In a statement the team said:
The appeal will challenge the severity of the penalty which is believed to be inconsistent with previous penalties for similar on-track incidents. There will be no further comments from JGR personnel during the appeal process.
Marty Snider first reported the JGR appeal during Tuesday’s NASCAR America on NBCSN. Snider said the team was informed of the penalty at 4:30 p.m. Tuesday, and that Erik Jones likely would drive Kenseth’s car in any absence.
NASCAR Talk has confirmed that JGR’s appeal will be expedited, meaning Kenseth’s case will be heard by a three-person panel this week before Sunday’s race at Texas Motor Speedway. If he loses, he can make a plea to Final Appeals Officer Bryan Moss.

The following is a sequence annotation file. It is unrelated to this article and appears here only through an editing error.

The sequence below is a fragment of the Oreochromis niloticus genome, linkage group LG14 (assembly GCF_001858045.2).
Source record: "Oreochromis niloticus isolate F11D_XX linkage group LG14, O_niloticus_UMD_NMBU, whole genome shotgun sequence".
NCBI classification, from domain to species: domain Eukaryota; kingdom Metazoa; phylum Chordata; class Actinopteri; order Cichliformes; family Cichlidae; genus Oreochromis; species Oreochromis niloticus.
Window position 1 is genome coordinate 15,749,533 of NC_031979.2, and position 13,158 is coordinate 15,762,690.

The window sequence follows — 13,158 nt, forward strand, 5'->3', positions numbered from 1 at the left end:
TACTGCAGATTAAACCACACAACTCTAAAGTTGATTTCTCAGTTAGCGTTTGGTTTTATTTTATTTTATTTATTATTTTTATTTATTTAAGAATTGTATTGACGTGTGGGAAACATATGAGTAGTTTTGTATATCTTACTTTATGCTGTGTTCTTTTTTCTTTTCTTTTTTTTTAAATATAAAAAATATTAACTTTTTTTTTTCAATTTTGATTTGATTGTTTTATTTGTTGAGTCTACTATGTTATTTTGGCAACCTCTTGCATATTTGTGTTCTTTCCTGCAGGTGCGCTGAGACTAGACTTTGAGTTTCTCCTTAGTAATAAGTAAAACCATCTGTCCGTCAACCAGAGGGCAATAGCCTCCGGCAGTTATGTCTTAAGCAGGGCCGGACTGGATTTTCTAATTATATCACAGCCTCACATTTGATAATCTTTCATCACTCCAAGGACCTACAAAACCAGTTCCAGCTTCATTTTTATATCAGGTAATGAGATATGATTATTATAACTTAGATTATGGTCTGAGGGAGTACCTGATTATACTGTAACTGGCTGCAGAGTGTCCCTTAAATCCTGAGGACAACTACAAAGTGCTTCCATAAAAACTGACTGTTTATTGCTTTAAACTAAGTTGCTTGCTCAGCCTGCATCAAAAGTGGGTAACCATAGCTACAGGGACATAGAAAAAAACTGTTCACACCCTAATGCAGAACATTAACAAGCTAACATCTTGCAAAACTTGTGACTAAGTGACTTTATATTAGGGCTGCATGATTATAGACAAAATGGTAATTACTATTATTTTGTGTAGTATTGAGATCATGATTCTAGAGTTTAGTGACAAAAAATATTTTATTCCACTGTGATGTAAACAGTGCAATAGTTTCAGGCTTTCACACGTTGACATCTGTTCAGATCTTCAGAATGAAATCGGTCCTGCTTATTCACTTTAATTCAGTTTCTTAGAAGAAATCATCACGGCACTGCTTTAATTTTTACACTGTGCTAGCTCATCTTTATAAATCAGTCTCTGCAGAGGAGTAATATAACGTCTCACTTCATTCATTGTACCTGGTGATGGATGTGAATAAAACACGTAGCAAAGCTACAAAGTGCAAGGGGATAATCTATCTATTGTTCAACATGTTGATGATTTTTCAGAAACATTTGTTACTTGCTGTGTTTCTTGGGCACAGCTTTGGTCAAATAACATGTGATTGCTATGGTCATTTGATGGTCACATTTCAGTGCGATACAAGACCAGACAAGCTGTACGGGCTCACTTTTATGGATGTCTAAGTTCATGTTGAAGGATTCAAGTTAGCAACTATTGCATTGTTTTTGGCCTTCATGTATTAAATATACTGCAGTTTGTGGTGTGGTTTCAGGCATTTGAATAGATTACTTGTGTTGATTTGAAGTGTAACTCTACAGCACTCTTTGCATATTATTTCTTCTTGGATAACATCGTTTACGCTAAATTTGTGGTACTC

While Kenseth appeals the suspension, it can be deferred at NASCAR’s discretion. Depending on the timing of the appeal hearings, that means Kenseth could be driving his No. 20 Toyota in practice or qualifying at Texas this weekend in advance of Sunday’s race. The appeal likely would be settled before then, however.
When Kurt Busch was placed on indefinite suspension before the Daytona 500 in February, his appeal hearing and final appeal both were heard on the eve of the Daytona 500. Busch lost both and missed the biggest race of the season.